Audit the Fed? Of course

ALG Editor's Note: As noted in the following featured editorial, the Colorado Gazette points out the current wave of support for HR 1207 the bill to Audit the Fed.

Audit the Fed? Of course

Texas Republican Rep. Ron Paul is using his newfound prominence to push for a measure that has long been close to his heart. He has introduced HR 1207, a bill to direct the Government Accountability Office to audit the Federal Reserve System. To date the bill has attracted 245 co-sponsors, ranging from minority leader Rep. John Boehner to Michigan Rep. John Conyers, one of the House's most liberal members.

Given the emerging consensus that the Fed's monetary manipulation in the early 2000s was a significant contributor to the housing bubble that led to the financial meltdown - and proposals backed up by heavy behind-the-scenes lobbying by Fed chairman Ben Bernanke to increase the Fed's power rather than cut it down to size - an audit would be especially appropriate.

The Federal Reserve, with its control over the money supply, its ability to create money out of thin air, and its ability to enter into agreements with foreign central banks, is simultaneously one of the key players in the U.S. economy and one of the least transparent entities in the government. Over the past two years, in response to the crisis, the Fed has almost tripled its balance sheet to $2.3 trillion, largely through its bailouts of AIG and Bear Stearns and the creation of 14 new lending programs.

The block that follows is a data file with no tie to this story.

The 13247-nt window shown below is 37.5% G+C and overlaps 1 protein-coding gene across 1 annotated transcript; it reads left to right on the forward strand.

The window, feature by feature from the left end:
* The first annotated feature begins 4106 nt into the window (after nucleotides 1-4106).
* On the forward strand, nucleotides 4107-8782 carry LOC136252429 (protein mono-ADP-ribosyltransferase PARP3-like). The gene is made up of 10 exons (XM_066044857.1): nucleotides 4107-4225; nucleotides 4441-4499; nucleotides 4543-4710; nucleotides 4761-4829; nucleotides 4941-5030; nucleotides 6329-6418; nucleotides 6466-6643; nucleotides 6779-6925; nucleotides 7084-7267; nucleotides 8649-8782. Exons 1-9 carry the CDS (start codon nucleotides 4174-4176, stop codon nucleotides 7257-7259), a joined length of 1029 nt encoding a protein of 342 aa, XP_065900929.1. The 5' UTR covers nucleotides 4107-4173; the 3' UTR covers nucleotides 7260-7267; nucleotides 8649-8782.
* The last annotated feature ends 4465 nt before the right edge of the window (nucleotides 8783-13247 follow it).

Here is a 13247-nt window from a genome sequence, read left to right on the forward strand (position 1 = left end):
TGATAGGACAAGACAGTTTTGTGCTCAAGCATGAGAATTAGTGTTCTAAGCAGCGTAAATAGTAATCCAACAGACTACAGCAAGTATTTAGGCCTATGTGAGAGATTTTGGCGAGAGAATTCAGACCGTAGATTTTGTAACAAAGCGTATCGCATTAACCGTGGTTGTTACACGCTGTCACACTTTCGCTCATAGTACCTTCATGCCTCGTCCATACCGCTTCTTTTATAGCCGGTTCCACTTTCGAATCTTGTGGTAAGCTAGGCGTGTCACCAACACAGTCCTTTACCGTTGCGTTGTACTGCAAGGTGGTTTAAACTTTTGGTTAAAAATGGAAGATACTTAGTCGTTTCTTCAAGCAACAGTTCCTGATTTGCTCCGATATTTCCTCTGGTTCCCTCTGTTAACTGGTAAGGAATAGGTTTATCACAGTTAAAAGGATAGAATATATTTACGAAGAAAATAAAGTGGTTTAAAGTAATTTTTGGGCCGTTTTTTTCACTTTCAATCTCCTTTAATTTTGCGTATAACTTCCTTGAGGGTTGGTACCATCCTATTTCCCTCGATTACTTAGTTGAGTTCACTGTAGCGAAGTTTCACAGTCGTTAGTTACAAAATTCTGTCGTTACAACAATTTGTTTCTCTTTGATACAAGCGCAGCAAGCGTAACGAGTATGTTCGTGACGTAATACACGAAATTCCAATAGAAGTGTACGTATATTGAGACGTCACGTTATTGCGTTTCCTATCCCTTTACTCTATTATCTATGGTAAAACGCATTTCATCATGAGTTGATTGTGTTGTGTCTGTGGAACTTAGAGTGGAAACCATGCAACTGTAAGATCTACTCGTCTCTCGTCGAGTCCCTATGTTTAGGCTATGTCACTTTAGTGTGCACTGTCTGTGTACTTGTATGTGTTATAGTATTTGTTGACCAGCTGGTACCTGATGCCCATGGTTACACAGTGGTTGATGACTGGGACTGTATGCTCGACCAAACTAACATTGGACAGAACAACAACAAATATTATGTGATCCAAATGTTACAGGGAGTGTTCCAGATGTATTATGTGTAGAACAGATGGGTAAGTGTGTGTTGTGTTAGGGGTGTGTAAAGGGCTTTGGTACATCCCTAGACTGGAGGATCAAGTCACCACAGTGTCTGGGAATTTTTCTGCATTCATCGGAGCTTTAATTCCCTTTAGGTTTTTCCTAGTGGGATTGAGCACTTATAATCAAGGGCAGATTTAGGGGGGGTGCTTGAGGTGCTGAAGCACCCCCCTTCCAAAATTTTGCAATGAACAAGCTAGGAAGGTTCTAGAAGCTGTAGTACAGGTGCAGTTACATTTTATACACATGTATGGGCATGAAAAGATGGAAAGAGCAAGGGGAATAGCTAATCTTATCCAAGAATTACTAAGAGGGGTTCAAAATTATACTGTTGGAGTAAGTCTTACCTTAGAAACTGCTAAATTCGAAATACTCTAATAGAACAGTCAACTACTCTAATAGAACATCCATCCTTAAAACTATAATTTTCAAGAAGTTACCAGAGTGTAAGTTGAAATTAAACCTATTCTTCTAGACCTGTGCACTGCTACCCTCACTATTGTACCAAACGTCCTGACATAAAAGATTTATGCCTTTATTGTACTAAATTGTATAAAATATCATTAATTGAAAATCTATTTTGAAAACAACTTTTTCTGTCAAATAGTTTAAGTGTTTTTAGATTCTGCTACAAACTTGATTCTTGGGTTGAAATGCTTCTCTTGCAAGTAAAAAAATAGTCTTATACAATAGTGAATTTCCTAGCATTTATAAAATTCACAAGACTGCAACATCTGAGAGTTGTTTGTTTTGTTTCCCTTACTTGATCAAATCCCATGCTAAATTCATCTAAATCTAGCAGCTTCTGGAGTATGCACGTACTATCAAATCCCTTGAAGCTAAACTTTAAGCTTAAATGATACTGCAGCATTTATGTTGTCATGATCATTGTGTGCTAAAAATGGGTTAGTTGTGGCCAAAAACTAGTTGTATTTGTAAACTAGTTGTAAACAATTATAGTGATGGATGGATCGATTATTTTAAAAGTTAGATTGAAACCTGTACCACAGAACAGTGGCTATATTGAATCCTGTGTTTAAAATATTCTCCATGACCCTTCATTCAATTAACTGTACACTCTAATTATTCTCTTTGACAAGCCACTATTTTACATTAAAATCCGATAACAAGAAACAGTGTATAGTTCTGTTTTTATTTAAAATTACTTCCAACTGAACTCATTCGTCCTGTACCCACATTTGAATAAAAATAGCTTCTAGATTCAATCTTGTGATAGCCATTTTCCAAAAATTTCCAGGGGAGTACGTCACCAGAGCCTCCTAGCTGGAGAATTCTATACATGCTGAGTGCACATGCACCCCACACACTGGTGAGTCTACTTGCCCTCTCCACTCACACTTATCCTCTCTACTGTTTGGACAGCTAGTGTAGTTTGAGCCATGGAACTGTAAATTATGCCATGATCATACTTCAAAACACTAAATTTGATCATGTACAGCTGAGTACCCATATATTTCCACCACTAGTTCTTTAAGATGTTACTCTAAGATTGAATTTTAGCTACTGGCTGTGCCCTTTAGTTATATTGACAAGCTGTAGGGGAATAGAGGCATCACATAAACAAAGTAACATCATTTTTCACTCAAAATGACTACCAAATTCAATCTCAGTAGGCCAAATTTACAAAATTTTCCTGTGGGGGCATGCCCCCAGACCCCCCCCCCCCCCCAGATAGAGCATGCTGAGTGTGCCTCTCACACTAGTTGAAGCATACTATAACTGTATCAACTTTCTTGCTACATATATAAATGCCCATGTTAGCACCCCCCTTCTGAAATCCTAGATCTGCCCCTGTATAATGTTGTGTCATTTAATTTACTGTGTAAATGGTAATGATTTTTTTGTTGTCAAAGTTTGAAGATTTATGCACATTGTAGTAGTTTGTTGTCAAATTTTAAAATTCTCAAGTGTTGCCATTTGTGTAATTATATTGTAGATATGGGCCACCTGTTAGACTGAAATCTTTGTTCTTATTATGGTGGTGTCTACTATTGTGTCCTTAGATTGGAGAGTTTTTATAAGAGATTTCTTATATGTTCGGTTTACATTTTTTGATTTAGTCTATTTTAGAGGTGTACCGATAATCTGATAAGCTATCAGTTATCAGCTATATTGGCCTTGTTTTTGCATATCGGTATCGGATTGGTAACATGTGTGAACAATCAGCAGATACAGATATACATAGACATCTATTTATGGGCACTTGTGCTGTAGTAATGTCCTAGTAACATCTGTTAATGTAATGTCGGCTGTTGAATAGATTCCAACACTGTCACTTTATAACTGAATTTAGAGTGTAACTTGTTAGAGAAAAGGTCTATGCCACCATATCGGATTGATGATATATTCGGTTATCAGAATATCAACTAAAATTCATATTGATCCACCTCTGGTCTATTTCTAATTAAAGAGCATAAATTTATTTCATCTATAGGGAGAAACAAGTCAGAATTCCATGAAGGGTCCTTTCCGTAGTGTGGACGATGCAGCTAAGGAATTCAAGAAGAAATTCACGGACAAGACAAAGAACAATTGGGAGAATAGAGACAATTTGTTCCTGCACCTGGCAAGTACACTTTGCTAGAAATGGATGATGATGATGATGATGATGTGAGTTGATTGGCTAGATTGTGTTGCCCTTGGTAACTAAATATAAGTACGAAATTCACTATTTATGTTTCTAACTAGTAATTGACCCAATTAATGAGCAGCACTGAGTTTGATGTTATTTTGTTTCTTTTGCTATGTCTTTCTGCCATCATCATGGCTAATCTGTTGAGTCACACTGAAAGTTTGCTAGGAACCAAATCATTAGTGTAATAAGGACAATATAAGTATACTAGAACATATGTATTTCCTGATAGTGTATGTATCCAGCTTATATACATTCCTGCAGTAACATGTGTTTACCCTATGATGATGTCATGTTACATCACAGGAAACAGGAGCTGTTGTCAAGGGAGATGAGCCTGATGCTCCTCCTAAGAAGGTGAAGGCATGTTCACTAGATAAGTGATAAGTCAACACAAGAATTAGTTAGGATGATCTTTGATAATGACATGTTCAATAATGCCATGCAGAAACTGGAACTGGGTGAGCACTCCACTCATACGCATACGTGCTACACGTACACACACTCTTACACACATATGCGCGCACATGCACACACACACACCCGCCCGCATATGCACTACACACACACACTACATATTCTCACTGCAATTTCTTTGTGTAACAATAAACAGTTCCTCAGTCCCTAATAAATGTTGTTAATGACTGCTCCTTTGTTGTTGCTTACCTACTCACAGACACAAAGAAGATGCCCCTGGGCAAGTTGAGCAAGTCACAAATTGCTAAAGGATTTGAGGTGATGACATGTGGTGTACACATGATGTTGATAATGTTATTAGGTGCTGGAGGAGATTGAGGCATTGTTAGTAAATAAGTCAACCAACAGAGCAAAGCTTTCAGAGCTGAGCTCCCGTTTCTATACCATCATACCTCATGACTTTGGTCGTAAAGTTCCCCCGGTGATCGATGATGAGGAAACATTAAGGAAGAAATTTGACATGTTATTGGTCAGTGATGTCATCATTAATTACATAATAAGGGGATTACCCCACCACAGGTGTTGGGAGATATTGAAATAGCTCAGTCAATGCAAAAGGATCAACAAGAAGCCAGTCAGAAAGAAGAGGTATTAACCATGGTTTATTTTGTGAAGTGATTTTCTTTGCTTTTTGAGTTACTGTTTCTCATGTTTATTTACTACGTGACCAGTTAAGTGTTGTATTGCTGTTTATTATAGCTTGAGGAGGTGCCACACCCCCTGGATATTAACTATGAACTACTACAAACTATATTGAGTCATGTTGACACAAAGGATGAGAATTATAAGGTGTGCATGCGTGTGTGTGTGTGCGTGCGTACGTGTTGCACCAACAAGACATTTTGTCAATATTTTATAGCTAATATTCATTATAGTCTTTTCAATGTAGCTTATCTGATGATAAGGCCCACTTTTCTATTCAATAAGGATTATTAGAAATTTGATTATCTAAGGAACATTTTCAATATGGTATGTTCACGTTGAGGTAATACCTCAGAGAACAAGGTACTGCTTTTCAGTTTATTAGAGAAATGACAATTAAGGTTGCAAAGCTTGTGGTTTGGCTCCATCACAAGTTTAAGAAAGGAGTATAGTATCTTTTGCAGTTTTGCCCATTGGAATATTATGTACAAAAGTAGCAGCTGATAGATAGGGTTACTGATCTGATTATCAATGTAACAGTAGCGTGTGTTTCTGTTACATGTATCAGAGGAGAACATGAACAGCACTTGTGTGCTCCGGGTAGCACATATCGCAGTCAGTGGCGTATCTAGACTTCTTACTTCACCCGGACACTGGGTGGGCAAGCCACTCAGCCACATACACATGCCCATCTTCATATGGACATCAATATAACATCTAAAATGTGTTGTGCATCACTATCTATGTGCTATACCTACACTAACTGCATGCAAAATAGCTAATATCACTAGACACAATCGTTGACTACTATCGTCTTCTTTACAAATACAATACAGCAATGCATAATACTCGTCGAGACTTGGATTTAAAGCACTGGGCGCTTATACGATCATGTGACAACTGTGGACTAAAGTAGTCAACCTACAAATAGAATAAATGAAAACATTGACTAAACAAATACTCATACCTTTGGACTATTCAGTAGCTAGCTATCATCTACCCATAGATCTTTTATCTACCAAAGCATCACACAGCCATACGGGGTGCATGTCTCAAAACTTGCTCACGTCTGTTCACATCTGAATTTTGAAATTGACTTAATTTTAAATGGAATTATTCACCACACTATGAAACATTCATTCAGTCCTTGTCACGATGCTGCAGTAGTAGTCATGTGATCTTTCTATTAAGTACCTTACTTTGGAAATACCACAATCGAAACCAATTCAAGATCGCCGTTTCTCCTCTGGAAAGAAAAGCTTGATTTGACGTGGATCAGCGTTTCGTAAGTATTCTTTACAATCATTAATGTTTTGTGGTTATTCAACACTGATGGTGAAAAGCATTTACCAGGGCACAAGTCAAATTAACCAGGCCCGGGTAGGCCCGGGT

Combined with all the additional spending President Barack Obama and Congress have authorized, the potential for significant inflation in the near future is obvious.

The argument for the relative secrecy within which the Fed operates is that the agency must maintain its independence from short-term political pressure, and that too much knowledge of the Fed's inner workings might induce public panic. But simply auditing the Fed would not compromise its formal independence, and operations in secrecy have already induced a crisis approaching panic. It's better for Americans to face the future with as complete knowledge as possible about what government institutions are doing on our behalf.

Whether an honest audit of the Federal Reserve would raise questions about whether the United States really needs a central bank with the kind of power the Fed currently enjoys is a question for another day. For now, auditing the Fed is an idea whose time has come.


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